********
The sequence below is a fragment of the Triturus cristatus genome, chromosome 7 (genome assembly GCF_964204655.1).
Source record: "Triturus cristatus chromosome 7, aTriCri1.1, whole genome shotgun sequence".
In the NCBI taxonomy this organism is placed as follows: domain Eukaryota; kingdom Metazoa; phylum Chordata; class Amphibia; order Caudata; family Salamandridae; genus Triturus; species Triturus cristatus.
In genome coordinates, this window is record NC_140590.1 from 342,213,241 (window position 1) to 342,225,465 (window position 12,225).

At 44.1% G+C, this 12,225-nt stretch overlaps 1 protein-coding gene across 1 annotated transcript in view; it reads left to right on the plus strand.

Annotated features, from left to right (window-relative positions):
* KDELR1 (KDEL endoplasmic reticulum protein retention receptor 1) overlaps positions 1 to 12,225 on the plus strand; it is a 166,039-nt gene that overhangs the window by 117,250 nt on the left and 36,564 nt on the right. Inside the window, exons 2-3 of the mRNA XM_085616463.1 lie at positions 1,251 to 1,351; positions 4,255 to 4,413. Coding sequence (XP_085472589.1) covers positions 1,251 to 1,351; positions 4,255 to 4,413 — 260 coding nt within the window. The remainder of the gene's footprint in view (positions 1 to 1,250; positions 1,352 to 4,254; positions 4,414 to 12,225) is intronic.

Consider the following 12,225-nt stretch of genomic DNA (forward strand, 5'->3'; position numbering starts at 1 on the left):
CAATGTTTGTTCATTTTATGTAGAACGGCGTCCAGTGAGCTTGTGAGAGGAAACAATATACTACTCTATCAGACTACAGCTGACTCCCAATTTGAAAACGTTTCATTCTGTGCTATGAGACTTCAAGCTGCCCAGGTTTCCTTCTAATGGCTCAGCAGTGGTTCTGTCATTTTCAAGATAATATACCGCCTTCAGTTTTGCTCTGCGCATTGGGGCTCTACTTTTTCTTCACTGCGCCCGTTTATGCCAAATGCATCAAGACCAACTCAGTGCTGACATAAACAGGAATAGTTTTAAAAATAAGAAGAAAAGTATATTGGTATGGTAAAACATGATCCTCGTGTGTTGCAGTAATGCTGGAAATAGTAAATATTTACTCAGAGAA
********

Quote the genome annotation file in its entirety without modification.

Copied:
The sequence below is a fragment of the Triturus cristatus genome, chromosome 7 (genome assembly GCF_964204655.1).
Source record: "Triturus cristatus chromosome 7, aTriCri1.1, whole genome shotgun sequence".
In the NCBI taxonomy this organism is placed as follows: domain Eukaryota; kingdom Metazoa; phylum Chordata; class Amphibia; order Caudata; family Salamandridae; genus Triturus; species Triturus cristatus.
In genome coordinates, this window is record NC_140590.1 from 342,213,241 (window position 1) to 342,225,465 (window position 12,225).

At 44.1% G+C, this 12,225-nt stretch overlaps 1 protein-coding gene across 1 annotated transcript in view; it reads left to right on the plus strand.

Annotated features, from left to right (window-relative positions):
* KDELR1 (KDEL endoplasmic reticulum protein retention receptor 1) overlaps positions 1 to 12,225 on the plus strand; it is a 166,039-nt gene that overhangs the window by 117,250 nt on the left and 36,564 nt on the right. Inside the window, exons 2-3 of the mRNA XM_085616463.1 lie at positions 1,251 to 1,351; positions 4,255 to 4,413. Coding sequence (XP_085472589.1) covers positions 1,251 to 1,351; positions 4,255 to 4,413 — 260 coding nt within the window. The remainder of the gene's footprint in view (positions 1 to 1,250; positions 1,352 to 4,254; positions 4,414 to 12,225) is intronic.

Consider the following 12,225-nt stretch of genomic DNA (forward strand, 5'->3'; position numbering starts at 1 on the left):
CAATGTTTGTTCATTTTATGTAGAACGGCGTCCAGTGAGCTTGTGAGAGGAAACAATATACTACTCTATCAGACTACAGCTGACTCCCAATTTGAAAACGTTTCATTCTGTGCTATGAGACTTCAAGCTGCCCAGGTTTCCTTCTAATGGCTCAGCAGTGGTTCTGTCATTTTCAAGATAATATACCGCCTTCAGTTTTGCTCTGCGCATTGGGGCTCTACTTTTTCTTCACTGCGCCCGTTTATGCCAAATGCATCAAGACCAACTCAGTGCTGACATAAACAGGAATAGTTTTAAAAATAAGAAGAAAAGTATATTGGTATGGTAAAACATGATCCTCGTGTGTTGCAGTAATGCTGGAAATAGTAAATATTTACTCAGAGAA